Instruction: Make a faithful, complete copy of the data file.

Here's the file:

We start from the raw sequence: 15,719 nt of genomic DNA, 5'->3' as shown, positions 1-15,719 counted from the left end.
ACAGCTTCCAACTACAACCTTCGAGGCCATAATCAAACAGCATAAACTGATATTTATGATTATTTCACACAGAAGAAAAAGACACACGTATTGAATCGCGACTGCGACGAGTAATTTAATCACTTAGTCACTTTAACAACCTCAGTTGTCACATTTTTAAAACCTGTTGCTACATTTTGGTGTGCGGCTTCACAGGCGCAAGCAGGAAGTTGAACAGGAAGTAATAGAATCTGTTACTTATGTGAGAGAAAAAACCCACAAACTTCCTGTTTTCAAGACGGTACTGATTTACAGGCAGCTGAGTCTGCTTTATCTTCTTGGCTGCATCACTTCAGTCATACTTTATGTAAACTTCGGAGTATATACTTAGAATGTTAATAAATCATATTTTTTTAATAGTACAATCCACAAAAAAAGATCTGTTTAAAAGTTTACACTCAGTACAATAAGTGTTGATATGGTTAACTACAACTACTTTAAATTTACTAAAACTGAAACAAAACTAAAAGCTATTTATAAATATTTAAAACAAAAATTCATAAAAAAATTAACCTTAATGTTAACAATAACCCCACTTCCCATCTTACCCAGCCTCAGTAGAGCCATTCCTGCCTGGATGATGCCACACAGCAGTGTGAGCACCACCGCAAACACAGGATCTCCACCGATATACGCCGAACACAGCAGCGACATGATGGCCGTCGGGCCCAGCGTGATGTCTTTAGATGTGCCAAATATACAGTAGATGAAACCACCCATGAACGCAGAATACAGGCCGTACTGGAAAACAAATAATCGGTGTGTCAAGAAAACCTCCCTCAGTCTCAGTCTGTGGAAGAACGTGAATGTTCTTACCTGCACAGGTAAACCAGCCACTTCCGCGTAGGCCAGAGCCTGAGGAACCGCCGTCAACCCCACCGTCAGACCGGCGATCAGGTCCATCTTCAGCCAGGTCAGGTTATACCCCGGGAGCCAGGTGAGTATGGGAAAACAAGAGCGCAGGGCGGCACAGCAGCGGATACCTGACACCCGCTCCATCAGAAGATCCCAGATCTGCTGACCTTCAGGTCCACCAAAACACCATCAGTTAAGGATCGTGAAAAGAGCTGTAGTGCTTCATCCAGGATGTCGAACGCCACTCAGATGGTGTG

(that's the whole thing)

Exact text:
We start from the raw sequence: 15,719 nt of genomic DNA, 5'->3' as shown, positions 1-15,719 counted from the left end.
ACAGCTTCCAACTACAACCTTCGAGGCCATAATCAAACAGCATAAACTGATATTTATGATTATTTCACACAGAAGAAAAAGACACACGTATTGAATCGCGACTGCGACGAGTAATTTAATCACTTAGTCACTTTAACAACCTCAGTTGTCACATTTTTAAAACCTGTTGCTACATTTTGGTGTGCGGCTTCACAGGCGCAAGCAGGAAGTTGAACAGGAAGTAATAGAATCTGTTACTTATGTGAGAGAAAAAACCCACAAACTTCCTGTTTTCAAGACGGTACTGATTTACAGGCAGCTGAGTCTGCTTTATCTTCTTGGCTGCATCACTTCAGTCATACTTTATGTAAACTTCGGAGTATATACTTAGAATGTTAATAAATCATATTTTTTTAATAGTACAATCCACAAAAAAAGATCTGTTTAAAAGTTTACACTCAGTACAATAAGTGTTGATATGGTTAACTACAACTACTTTAAATTTACTAAAACTGAAACAAAACTAAAAGCTATTTATAAATATTTAAAACAAAAATTCATAAAAAAATTAACCTTAATGTTAACAATAACCCCACTTCCCATCTTACCCAGCCTCAGTAGAGCCATTCCTGCCTGGATGATGCCACACAGCAGTGTGAGCACCACCGCAAACACAGGATCTCCACCGATATACGCCGAACACAGCAGCGACATGATGGCCGTCGGGCCCAGCGTGATGTCTTTAGATGTGCCAAATATACAGTAGATGAAACCACCCATGAACGCAGAATACAGGCCGTACTGGAAAACAAATAATCGGTGTGTCAAGAAAACCTCCCTCAGTCTCAGTCTGTGGAAGAACGTGAATGTTCTTACCTGCACAGGTAAACCAGCCACTTCCGCGTAGGCCAGAGCCTGAGGAACCGCCGTCAACCCCACCGTCAGACCGGCGATCAGGTCCATCTTCAGCCAGGTCAGGTTATACCCCGGGAGCCAGGTGAGTATGGGAAAACAAGAGCGCAGGGCGGCACAGCAGCGGATACCTGACACCCGCTCCATCAGAAGATCCCAGATCTGCTGACCTTCAGGTCCACCAAAACACCATCAGTTAAGGATCGTGAAAAGAGCTGTAGTGCTTCATCCAGGATGTCGAACGCCACTCAGATGGTGTG